Guitars, Lead vocal, Organ
George Martin :
Producer
Chris Thomas :
Producer
Jeff Jarratt :
Recording engineer

Session Recording & Overdubs:
Apr 16, 1969
Studio :
EMI Studios, Studio Three, Abbey Road

Session Overdubs & Mixing:
Apr 18, 1969
Studio :
EMI Studios, Abbey Road


The Ballad Of John And Yoko / Old Brown Shoe (UK - 1989)

7" Single • Released in 1989

3:18 • Studio versionA • Stereo

Paul McCartney :
Backing vocals, Bass, Drums (?), Piano (?)
Ringo Starr :
Drums (?)
John Lennon :
Backing vocals, Piano (?)
George Harrison :
Guitars, Lead vocal, Organ
George Martin :
Producer
Chris Thomas :
Producer
Jeff Jarratt :
Recording engineer

Session Recording & Overdubs:
Apr 16, 1969
Studio :
EMI Studios, Studio Three, Abbey Road

Session Overdubs & Mixing:
Apr 18, 1969
Studio :
EMI Studios, Abbey Road


The Ballad Of John And Yoko / Old Brown Shoe (UK - Picture disc - 1989)

7" Single • Released in 1989

3:18 • Studio versionA • Stereo

Paul McCartney :
Backing vocals, Bass, Drums (?), Piano (?)
Ringo Starr :
Drums (?)
John Lennon :
Backing vocals, Piano (?)
George Harrison :
Guitars, Lead vocal, Organ
George Martin :
Producer
Chris Thomas :
Producer
Jeff Jarratt :
Recording engineer

Session Recording & Overdubs:
Apr 16, 1969
Studio :
EMI Studios, Studio Three, Abbey Road

Session Overdubs & Mixing:
Apr 18, 1969
Studio :
EMI Studios, Abbey Road


Anthology 3

Official album • Released in 1996

3:03 • OuttakeB • Stereo • Of the three demos created by George Harrison on 25 February 1969 this is the most elaborate: after a live vocal along with a piano track he then overdubbed electric guitar and, rolling the tape from the top for a third time, further guitar passages for the bridge and coda.

George Harrison :
Guitars, Piano, Vocal
Brian Gibson :
Engineer

Session Recording:
Feb 25, 1969
Studio :
EMI Studios, Abbey Road


Past Masters (Stereo - 2009 remaster)

Official album • Released in 2009

3:19 • Studio versionA2009 • Stereo • 2009 remaster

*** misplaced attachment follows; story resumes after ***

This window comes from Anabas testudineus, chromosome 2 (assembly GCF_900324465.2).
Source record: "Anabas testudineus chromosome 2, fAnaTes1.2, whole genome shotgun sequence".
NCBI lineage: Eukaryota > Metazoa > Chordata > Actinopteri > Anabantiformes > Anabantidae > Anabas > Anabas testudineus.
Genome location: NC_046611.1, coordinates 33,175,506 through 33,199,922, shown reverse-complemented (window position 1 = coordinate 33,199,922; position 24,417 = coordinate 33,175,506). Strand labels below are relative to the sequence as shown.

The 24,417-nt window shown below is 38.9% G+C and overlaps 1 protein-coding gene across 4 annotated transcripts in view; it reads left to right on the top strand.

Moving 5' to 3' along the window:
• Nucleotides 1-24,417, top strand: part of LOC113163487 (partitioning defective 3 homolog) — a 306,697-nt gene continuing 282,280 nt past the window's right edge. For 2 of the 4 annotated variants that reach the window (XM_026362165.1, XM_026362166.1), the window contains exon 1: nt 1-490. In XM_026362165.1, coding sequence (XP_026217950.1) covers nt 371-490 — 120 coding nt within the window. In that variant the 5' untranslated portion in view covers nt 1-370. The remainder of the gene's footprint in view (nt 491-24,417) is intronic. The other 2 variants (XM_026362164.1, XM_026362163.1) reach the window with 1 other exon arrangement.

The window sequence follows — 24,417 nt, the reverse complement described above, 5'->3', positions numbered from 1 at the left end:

Paul McCartney :
Backing vocals, Bass, Drums (?), Piano (?)
Ringo Starr :
Drums (?)
John Lennon :
Backing vocals, Piano (?)
George Harrison :
Guitars, Lead vocal, Organ
George Martin :
Producer
Chris Thomas :
Producer
Jeff Jarratt :
Recording engineer
Paul Hicks :
Remastering
Guy Massey :
Remastering
Steve Rooke :
Remastering
Sean Magee :
Remastering
Allan Rouse :
Project co-ordinator

Session Recording & Overdubs:
Apr 16, 1969
Studio :
EMI Studios, Studio Three, Abbey Road

Session Overdubs & Mixing:
Apr 18, 1969
Studio :
EMI Studios, Abbey Road


1967-1970 (2010 remastered version)

Official album • Released in 2010

3:19 • Studio versionA2009 • Stereo

Paul McCartney :
Backing vocals, Bass, Drums (?), Piano (?)
Ringo Starr :
Drums (?)
John Lennon :
Backing vocals, Piano (?)
George Harrison :
Guitars, Lead vocal, Organ
George Martin :
Producer
Chris Thomas :
Producer
Jeff Jarratt :
Recording engineer
Paul Hicks :
Remastering
Guy Massey :
Remastering
Steve Rooke :
Remastering
Sean Magee :
Remastering
Allan Rouse :
Project co-ordinator

Session Recording & Overdubs:
Apr 16, 1969
Studio :
EMI Studios, Studio Three, Abbey Road

Session Overdubs & Mixing:
Apr 18, 1969
Studio :
EMI Studios, Abbey Road


Bootlegs


Abbey Road Sessions

Unofficial album

3:07 • Outtake • Take 2 V1 Stereo


Abbey Road Sessions

Unofficial album

3:02 • Outtake • Take 2 V2 Stereo


Abbey Road Sessions

Unofficial album

3:19 • Outtake • Take 4 Australia Single Mix Mono


Complete Acetate Collection 1961-1970

Unofficial album

3:06 • Studio version


A/B Road Complete Get Back Sessions - Jan 27th, 1969 - 1 & 2

Unofficial album • Released in 2004

14:23 • Rehearsal • Jan.27 - D1-06 - Old Brown Shoe 27.03

Session Recording:
Jan 27, 1969
Studio :
Apple Studios, 3 Savile Row, London


Live performances

Paul McCartney has never played this song in concert.

Contribute!

Have you spotted an error on the page? Do you want to suggest new content? Or do you simply want to leave a comment ? Please use the form below!

Your comment

This site uses Akismet to reduce spam. Learn how your comment data is processed.